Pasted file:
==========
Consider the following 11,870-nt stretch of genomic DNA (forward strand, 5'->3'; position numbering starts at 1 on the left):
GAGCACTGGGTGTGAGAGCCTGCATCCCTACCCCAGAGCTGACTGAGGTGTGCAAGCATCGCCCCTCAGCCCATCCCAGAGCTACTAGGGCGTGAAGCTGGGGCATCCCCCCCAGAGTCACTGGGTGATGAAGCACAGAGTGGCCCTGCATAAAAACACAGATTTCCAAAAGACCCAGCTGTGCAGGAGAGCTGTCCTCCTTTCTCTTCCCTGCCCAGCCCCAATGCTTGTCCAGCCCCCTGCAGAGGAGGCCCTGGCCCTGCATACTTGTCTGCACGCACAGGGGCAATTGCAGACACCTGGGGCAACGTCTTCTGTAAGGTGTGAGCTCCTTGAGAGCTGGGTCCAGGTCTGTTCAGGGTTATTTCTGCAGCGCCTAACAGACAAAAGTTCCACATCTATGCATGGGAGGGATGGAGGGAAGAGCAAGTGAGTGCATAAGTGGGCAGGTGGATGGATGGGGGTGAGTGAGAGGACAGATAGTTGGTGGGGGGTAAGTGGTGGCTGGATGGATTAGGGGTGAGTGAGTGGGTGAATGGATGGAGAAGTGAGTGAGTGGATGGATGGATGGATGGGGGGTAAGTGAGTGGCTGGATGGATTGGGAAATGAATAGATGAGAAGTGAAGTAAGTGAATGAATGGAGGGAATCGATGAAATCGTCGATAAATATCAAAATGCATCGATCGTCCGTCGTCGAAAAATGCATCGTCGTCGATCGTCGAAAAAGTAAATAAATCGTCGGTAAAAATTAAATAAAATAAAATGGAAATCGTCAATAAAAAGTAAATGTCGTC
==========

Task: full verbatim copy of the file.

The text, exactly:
Consider the following 11,870-nt stretch of genomic DNA (forward strand, 5'->3'; position numbering starts at 1 on the left):
GAGCACTGGGTGTGAGAGCCTGCATCCCTACCCCAGAGCTGACTGAGGTGTGCAAGCATCGCCCCTCAGCCCATCCCAGAGCTACTAGGGCGTGAAGCTGGGGCATCCCCCCCAGAGTCACTGGGTGATGAAGCACAGAGTGGCCCTGCATAAAAACACAGATTTCCAAAAGACCCAGCTGTGCAGGAGAGCTGTCCTCCTTTCTCTTCCCTGCCCAGCCCCAATGCTTGTCCAGCCCCCTGCAGAGGAGGCCCTGGCCCTGCATACTTGTCTGCACGCACAGGGGCAATTGCAGACACCTGGGGCAACGTCTTCTGTAAGGTGTGAGCTCCTTGAGAGCTGGGTCCAGGTCTGTTCAGGGTTATTTCTGCAGCGCCTAACAGACAAAAGTTCCACATCTATGCATGGGAGGGATGGAGGGAAGAGCAAGTGAGTGCATAAGTGGGCAGGTGGATGGATGGGGGTGAGTGAGAGGACAGATAGTTGGTGGGGGGTAAGTGGTGGCTGGATGGATTAGGGGTGAGTGAGTGGGTGAATGGATGGAGAAGTGAGTGAGTGGATGGATGGATGGATGGGGGGTAAGTGAGTGGCTGGATGGATTGGGAAATGAATAGATGAGAAGTGAAGTAAGTGAATGAATGGAGGGAATCGATGAAATCGTCGATAAATATCAAAATGCATCGATCGTCCGTCGTCGAAAAATGCATCGTCGTCGATCGTCGAAAAAGTAAATAAATCGTCGGTAAAAATTAAATAAAATAAAATGGAAATCGTCAATAAAAAGTAAATGTCGTC